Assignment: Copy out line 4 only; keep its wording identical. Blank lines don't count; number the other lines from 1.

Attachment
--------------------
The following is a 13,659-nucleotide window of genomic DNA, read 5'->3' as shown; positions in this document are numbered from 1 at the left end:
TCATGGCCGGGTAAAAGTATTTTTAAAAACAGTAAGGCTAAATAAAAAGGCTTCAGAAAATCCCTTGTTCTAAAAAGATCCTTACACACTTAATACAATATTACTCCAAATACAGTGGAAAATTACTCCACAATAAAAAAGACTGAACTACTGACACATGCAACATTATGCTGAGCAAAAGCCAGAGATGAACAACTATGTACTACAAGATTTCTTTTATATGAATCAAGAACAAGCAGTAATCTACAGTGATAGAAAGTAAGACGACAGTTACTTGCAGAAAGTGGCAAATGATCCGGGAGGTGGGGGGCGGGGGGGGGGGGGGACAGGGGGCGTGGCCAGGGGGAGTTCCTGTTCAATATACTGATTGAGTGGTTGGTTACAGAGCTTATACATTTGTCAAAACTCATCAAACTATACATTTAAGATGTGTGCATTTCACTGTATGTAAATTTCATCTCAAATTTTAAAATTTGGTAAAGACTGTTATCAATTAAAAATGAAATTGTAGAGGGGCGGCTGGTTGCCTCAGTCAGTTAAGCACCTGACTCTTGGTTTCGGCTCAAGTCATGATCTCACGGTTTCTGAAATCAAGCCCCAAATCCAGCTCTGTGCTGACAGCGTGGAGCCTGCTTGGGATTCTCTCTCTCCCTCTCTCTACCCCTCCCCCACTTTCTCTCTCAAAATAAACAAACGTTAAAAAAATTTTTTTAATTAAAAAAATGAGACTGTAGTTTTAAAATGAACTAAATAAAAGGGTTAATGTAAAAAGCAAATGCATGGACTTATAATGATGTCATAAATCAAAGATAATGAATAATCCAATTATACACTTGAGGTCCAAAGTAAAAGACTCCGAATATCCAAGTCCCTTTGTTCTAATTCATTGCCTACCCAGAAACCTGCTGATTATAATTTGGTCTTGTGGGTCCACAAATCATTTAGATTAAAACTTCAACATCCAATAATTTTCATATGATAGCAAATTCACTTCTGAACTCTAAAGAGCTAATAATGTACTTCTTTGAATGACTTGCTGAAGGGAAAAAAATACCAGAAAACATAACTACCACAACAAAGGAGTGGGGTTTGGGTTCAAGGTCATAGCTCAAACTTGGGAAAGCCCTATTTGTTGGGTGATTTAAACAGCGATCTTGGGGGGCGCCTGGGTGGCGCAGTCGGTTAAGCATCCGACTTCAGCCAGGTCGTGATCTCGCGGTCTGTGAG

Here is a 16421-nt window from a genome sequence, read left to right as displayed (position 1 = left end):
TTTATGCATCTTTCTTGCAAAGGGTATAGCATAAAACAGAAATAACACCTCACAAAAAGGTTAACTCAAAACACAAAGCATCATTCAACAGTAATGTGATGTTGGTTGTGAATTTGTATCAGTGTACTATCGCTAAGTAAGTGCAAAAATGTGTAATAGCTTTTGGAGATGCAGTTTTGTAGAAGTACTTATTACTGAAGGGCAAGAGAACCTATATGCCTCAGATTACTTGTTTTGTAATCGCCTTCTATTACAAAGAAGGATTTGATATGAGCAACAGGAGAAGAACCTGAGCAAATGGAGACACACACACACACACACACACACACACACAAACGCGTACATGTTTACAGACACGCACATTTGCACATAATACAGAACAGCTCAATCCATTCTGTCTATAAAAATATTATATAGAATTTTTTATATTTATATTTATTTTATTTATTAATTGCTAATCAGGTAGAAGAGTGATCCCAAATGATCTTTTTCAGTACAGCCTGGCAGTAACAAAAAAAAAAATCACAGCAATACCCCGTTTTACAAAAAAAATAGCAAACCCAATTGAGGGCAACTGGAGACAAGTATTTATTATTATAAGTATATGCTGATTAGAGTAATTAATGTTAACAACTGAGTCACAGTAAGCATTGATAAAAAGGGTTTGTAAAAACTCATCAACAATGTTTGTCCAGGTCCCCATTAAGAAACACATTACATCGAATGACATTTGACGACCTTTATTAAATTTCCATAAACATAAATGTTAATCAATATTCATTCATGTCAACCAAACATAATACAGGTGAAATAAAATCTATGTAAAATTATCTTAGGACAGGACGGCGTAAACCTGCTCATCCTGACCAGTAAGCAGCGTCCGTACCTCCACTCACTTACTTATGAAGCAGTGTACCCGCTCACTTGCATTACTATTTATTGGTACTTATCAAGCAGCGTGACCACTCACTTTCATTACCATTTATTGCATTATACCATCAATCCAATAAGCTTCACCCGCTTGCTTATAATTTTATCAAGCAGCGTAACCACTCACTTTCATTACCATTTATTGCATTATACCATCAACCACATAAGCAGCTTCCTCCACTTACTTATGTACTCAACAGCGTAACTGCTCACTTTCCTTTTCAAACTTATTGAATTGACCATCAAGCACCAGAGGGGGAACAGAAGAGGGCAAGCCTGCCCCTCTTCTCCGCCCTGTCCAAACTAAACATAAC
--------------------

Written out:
TTTATGCATCTTTCTTGCAAAGGGTATAGCATAAAACAGAAATAACACCTCACAAAAAGGTTAACTCAAAACACAAAGCATCATTCAACAGTAATGTGATGTTGGTTGTGAATTTGTATCAGTGTACTATCGCTAAGTAAGTGCAAAAATGTGTAATAGCTTTTGGAGATGCAGTTTTGTAGAAGTACTTATTACTGAAGGGCAAGAGAACCTATATGCCTCAGATTACTTGTTTTGTAATCGCCTTCTATTACAAAGAAGGATTTGATATGAGCAACAGGAGAAGAACCTGAGCAAATGGAGACACACACACACACACACACACACACACACAAACGCGTACATGTTTACAGACACGCACATTTGCACATAATACAGAACAGCTCAATCCATTCTGTCTATAAAAATATTATATAGAATTTTTTATATTTATATTTATTTTATTTATTAATTGCTAATCAGGTAGAAGAGTGATCCCAAATGATCTTTTTCAGTACAGCCTGGCAGTAACAAAAAAAAAAATCACAGCAATACCCCGTTTTACAAAAAAAATAGCAAACCCAATTGAGGGCAACTGGAGACAAGTATTTATTATTATAAGTATATGCTGATTAGAGTAATTAATGTTAACAACTGAGTCACAGTAAGCATTGATAAAAAGGGTTTGTAAAAACTCATCAACAATGTTTGTCCAGGTCCCCATTAAGAAACACATTACATCGAATGACATTTGACGACCTTTATTAAATTTCCATAAACATAAATGTTAATCAATATTCATTCATGTCAACCAAACATAATACAGGTGAAATAAAATCTATGTAAAATTATCTTAGGACAGGACGGCGTAAACCTGCTCATCCTGACCAGTAAGCAGCGTCCGTACCTCCACTCACTTACTTATGAAGCAGTGTACCCGCTCACTTGCATTACTATTTATTGGTACTTATCAAGCAGCGTGACCACTCACTTTCATTACCATTTATTGCATTATACCATCAATCCAATAAGCTTCACCCGCTTGCTTATAATTTTATCAAGCAGCGTAACCACTCACTTTCATTACCATTTATTGCATTATACCATCAACCACATAAGCAGCTTCCTCCACTTACTTATGTACTCAACAGCGTAACTGCTCACTTTCCTTTTCAAACTTATTGAATTGACCATCAAGCACCAGAGGGGGAACAGAAGAGGGCAAGCCTGCCCCTCTTCTCCGCCCTGTCCAAACTAAACATAAC